Know why you are successful
If you want to keep being successful, you need to understand the underlying reasons for your success. Too often people get credit for winning when defeat was never really a possibility. Several things had me thinking about this today. First there was Sunday's Sac Bee article on the Mod squad (just don't call them that). Then there were the recent stories about Toyota moving to Texas and the Governor signing tax credits for the private space flight industry.
And finally there was the top two conference last week which referenced the Chamber of Commerce's success pushing its agenda (or at least killing other people's agenda). Certainly the Chamber deserves credit for its tactics, both in the Capitol and in the campaigns. But they also had two big advantages giving them a significant head start.
First, there was the global economic meltdown. In the 90's Republicans used the culture wars to great effect to get working class voters to vote against their own economic interests. But those arguments have slowly lost saliency. Further changing demographic trends have revealed the fundamental weakness of this strategy: They can help you win an individual election, but they absolutely kill you in the long term.
Thus the best sword the GOP has in California is its perception of being more fiscally disciplined and better for business. This sword got sharper with everyone becoming more nervous about their personal economic security over the last six years. Thus the "jobs" argument got a lot more powerful. Why Al Muratsuchi is probably suffering from whip lash this week. It is also why the "job killer" moniker became so effective. Now the Chamber deserves credit for recognizing the opportunity and exploiting it. But if we were in the middle of the economic boom of the Clinton years their scorecard would not look nearly as impressive.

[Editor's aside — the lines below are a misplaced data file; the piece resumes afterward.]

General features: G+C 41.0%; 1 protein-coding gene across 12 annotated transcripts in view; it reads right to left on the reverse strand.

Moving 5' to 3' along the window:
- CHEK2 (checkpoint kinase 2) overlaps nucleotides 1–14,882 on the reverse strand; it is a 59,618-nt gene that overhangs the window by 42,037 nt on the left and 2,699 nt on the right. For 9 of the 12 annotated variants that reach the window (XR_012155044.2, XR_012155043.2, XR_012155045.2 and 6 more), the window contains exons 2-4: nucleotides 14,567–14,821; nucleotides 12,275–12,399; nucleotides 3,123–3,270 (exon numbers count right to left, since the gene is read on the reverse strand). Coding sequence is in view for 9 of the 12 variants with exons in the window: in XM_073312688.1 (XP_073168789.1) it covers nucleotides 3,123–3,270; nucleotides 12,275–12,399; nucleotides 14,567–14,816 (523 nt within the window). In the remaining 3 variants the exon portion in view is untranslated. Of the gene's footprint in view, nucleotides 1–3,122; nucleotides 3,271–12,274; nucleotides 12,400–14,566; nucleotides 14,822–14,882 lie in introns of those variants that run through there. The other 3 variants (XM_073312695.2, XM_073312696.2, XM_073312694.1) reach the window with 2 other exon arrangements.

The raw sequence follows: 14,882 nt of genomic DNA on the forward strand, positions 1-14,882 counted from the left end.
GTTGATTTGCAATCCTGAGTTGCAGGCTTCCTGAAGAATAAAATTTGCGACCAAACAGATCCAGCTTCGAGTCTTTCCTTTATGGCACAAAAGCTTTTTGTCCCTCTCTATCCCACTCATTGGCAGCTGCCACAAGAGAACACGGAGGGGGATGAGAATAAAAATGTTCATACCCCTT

Second, there is the general uncertainty surrounding the Capitol. Between redistricting, top two, term limits, members simply don't know where the safe ground lies. And humans are inherently risk adverse (tend to overestimate risk and underestimate benefits). So when we are unsure of our surroundings and what to do the default position is to do nothing. The same dynamic that causes unsure voters to vote no on propositions is the same one that causes unsure legislators to vote no on bills when they are unsure of the repercussions. That environment inherently favors groups like the Chamber who find the bulk of their success blocking rather than promoting legislation. But a few years from now, as the impact of term limits kick in and members become more secure in themselves, this dynamic could easily shift.
So all this is a long winded way of setting up one of those fundamental lessons of life that is particularly apt in politics: Adapt or die. There is no third path.